A time server allows you to keep your computers' clocks synchronized with each other, and with an external time server that is ultimately tied to a veridical time source. Using time servers can be useful when referring to time stamps on files and in system logs. One of the more popular and powerful time server protocols is NTP, which allows for a time server (generally called ntpd or xntpd) to run constantly, periodically checking its notion of time against that of another NTP server. On a small network, you'll probably configure one server to synchronize itself to a stratum 2 server (that is, one that's two links away from a veridical time source), then synchronize all your other computers to your stratum 3 time server using ntpd or a client-only NTP program like ntpdate. A larger network might use multiple stratum 3 time servers or a veridical time source like a GPS clock.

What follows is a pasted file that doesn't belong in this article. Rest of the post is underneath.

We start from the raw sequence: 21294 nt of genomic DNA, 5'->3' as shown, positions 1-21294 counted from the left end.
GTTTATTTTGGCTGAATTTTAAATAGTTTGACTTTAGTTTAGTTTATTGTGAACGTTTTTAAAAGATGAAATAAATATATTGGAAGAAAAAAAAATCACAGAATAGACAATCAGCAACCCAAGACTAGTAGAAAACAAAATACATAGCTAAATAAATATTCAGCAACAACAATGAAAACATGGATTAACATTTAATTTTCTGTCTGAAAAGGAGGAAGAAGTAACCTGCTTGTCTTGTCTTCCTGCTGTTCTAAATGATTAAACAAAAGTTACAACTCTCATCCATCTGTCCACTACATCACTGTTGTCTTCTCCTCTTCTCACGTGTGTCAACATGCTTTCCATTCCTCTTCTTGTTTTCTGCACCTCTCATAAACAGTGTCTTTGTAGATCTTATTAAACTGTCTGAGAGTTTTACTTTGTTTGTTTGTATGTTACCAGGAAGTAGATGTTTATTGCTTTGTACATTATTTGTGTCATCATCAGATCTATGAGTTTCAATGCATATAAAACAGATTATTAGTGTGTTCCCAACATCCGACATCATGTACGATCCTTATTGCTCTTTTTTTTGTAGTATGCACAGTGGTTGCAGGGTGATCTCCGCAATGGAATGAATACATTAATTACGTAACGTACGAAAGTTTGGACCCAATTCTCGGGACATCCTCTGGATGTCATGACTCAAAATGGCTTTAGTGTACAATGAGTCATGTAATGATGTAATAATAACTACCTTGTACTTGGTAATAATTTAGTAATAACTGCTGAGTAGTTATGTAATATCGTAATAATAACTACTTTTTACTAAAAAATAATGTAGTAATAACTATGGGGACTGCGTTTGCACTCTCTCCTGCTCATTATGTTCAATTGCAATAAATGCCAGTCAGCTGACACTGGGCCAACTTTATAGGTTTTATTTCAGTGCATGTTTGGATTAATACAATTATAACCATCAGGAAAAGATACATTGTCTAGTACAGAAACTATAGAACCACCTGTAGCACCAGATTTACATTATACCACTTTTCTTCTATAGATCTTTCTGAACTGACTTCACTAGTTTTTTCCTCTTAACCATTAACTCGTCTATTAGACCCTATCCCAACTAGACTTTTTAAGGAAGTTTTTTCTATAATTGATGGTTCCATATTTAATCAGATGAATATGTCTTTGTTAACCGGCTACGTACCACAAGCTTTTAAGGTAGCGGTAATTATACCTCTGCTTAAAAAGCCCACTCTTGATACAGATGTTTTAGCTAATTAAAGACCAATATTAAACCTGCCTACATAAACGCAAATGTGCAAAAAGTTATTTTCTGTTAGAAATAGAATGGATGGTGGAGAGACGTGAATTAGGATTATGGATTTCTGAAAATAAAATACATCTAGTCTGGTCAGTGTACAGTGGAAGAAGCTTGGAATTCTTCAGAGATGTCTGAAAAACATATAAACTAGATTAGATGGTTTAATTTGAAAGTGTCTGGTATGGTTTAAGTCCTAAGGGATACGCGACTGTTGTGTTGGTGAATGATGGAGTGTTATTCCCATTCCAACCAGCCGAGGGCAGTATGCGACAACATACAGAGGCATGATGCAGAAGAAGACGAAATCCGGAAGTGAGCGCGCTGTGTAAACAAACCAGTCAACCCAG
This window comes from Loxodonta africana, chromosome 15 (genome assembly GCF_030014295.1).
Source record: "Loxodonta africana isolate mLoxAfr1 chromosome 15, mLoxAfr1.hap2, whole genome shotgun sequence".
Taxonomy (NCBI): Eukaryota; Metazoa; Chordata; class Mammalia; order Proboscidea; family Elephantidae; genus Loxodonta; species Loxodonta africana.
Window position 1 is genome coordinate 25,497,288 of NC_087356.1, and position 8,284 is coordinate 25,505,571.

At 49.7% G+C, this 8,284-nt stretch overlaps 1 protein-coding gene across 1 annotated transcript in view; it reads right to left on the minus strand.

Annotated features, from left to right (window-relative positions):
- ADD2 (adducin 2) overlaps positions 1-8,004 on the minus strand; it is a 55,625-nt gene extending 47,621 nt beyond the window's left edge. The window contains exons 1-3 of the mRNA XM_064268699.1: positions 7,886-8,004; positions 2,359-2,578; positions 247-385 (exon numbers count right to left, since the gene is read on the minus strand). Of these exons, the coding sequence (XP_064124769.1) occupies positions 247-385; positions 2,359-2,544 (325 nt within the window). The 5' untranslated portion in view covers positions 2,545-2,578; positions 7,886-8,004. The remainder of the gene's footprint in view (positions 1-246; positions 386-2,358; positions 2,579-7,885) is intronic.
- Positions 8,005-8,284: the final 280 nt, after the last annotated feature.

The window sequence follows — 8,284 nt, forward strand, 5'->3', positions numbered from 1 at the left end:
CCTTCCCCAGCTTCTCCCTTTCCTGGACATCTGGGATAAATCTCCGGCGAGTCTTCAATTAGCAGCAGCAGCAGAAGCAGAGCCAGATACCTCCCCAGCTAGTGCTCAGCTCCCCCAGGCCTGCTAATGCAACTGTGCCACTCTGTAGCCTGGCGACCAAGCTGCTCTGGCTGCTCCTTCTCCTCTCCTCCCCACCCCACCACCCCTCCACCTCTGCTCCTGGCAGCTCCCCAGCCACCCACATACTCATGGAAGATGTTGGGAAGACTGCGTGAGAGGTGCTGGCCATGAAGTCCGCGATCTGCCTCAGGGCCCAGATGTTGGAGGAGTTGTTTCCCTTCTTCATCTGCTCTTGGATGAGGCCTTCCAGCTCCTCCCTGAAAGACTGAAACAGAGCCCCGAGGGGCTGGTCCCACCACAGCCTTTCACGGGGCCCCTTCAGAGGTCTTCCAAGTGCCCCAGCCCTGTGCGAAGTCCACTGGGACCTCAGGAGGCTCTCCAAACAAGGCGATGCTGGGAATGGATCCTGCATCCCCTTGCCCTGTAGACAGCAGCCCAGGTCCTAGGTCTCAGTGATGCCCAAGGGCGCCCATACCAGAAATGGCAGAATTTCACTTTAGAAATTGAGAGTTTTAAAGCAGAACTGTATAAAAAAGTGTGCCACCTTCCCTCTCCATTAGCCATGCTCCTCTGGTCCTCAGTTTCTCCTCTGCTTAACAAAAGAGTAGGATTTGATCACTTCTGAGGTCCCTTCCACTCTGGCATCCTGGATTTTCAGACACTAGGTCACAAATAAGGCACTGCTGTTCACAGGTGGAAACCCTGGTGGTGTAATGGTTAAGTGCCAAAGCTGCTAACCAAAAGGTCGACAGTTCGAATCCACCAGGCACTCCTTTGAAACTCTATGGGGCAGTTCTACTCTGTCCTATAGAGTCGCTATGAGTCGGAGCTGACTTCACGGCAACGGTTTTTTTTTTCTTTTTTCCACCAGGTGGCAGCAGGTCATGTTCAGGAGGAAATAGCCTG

Other options for handling time setting include the Linux rdate command (a time client) and the time server functionality in SMB/CIFS, including the Samba server and Windows NET command. You can use the latter to easily synchronize the time on Windows clients, without installing NTP software on them.